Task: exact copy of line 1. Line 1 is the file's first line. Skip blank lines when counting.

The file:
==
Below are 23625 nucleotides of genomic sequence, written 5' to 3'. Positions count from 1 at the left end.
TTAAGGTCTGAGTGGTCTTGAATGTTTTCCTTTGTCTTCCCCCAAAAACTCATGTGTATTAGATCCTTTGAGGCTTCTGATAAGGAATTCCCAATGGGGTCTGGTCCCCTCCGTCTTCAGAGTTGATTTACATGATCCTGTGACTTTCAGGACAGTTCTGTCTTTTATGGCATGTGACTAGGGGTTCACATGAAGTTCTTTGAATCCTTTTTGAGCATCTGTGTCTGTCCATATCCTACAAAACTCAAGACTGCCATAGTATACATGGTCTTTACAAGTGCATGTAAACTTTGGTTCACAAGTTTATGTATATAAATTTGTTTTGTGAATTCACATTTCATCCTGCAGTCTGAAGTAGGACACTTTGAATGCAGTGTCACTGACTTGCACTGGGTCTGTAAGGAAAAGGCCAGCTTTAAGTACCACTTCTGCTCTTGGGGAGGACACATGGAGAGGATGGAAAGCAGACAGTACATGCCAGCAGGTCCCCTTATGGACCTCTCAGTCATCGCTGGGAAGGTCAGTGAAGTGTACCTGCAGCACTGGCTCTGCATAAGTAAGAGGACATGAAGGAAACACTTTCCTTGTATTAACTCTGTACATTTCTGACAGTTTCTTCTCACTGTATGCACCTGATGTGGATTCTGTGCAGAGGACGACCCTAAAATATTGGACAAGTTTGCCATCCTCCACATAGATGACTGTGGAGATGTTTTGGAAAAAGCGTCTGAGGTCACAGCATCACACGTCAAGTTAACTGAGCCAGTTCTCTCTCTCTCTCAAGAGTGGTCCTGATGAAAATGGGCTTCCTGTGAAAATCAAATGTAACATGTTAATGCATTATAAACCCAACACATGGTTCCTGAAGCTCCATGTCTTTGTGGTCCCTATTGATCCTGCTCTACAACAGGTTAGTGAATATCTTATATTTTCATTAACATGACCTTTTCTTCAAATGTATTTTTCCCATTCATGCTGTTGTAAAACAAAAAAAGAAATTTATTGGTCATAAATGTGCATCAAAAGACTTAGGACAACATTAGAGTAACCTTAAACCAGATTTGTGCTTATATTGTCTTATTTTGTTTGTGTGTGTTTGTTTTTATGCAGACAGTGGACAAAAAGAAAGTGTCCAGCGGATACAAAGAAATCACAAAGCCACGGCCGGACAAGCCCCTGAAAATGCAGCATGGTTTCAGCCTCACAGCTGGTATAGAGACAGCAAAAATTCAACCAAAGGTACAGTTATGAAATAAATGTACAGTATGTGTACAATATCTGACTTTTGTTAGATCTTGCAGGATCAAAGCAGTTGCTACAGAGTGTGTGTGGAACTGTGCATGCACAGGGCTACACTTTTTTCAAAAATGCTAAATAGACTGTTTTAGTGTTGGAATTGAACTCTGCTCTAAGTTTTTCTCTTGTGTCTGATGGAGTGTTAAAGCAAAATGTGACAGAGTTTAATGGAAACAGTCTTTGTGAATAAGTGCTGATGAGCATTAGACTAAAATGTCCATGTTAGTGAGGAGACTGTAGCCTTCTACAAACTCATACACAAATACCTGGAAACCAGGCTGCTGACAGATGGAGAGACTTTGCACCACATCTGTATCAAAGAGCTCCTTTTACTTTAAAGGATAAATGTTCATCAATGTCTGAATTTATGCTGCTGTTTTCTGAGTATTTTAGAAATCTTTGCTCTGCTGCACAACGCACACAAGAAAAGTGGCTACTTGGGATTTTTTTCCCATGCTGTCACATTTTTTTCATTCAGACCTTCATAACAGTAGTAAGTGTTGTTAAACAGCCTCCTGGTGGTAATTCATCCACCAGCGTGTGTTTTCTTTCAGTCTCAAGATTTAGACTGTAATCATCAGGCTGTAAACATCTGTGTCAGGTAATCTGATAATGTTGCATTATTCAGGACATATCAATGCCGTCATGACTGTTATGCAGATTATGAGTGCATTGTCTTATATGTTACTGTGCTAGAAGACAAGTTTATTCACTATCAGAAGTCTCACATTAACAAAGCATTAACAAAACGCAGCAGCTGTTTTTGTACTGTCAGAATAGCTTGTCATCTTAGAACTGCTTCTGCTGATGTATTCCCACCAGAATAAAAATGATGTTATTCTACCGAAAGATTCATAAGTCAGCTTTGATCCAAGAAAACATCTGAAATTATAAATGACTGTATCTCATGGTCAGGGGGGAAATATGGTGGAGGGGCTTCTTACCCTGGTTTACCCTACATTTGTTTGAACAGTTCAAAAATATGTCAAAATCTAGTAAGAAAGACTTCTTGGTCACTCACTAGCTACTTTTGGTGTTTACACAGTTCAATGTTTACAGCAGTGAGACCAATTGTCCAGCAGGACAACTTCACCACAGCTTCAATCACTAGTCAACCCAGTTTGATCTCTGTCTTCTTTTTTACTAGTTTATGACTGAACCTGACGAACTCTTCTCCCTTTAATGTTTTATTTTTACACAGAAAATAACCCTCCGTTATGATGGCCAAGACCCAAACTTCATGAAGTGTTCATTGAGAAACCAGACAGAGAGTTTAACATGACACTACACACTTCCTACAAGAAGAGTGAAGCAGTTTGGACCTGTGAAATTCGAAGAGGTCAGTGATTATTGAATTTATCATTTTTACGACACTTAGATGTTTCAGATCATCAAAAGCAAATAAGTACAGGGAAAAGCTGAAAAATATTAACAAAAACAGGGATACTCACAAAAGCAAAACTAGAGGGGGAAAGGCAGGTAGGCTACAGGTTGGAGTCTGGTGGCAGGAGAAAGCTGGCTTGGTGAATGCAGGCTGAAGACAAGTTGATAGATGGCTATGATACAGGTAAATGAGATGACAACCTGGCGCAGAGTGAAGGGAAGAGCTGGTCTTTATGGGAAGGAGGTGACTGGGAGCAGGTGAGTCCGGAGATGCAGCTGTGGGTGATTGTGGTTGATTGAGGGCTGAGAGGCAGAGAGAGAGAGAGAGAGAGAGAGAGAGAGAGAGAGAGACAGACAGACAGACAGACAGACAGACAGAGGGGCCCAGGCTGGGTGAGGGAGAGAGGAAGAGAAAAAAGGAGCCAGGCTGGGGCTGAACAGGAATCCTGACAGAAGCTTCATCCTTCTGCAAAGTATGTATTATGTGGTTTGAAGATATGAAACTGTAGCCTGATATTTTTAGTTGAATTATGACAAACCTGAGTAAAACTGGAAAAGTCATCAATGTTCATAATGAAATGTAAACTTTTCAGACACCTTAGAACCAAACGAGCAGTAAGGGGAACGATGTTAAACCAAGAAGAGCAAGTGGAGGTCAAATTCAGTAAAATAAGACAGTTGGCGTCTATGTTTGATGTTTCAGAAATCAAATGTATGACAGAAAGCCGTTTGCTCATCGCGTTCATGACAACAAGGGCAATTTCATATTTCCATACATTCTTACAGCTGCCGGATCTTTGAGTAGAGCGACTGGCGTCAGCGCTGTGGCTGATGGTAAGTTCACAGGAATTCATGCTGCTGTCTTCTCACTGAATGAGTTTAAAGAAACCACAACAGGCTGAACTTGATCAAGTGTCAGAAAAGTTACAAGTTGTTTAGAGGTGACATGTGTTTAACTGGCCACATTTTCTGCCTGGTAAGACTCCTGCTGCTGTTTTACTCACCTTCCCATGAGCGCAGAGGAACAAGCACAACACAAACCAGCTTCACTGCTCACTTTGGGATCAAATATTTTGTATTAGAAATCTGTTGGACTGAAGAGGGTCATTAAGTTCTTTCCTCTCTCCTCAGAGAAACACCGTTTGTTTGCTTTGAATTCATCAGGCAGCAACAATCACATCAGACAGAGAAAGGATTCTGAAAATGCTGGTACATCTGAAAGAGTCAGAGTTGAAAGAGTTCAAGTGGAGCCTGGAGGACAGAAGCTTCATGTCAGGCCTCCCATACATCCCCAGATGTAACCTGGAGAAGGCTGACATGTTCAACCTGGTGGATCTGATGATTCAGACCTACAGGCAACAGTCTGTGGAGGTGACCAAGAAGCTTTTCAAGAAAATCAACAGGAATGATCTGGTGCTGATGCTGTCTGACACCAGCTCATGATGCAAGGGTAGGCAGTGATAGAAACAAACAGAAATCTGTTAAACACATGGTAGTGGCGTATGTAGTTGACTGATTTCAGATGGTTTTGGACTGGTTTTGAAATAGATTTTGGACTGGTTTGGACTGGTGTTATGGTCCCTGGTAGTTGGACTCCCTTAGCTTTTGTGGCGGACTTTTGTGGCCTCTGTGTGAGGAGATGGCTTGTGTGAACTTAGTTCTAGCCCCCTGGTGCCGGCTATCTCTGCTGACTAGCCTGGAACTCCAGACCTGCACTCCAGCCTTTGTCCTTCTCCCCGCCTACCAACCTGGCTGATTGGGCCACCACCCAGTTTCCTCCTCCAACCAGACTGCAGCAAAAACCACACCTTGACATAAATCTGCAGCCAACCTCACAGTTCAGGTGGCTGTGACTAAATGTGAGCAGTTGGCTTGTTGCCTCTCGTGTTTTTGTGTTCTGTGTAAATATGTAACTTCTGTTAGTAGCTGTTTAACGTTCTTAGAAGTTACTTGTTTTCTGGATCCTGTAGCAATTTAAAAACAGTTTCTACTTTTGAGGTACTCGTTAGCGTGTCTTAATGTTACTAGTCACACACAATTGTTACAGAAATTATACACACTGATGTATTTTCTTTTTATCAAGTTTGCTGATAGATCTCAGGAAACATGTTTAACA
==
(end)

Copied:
Below are 23625 nucleotides of genomic sequence, written 5' to 3'. Positions count from 1 at the left end.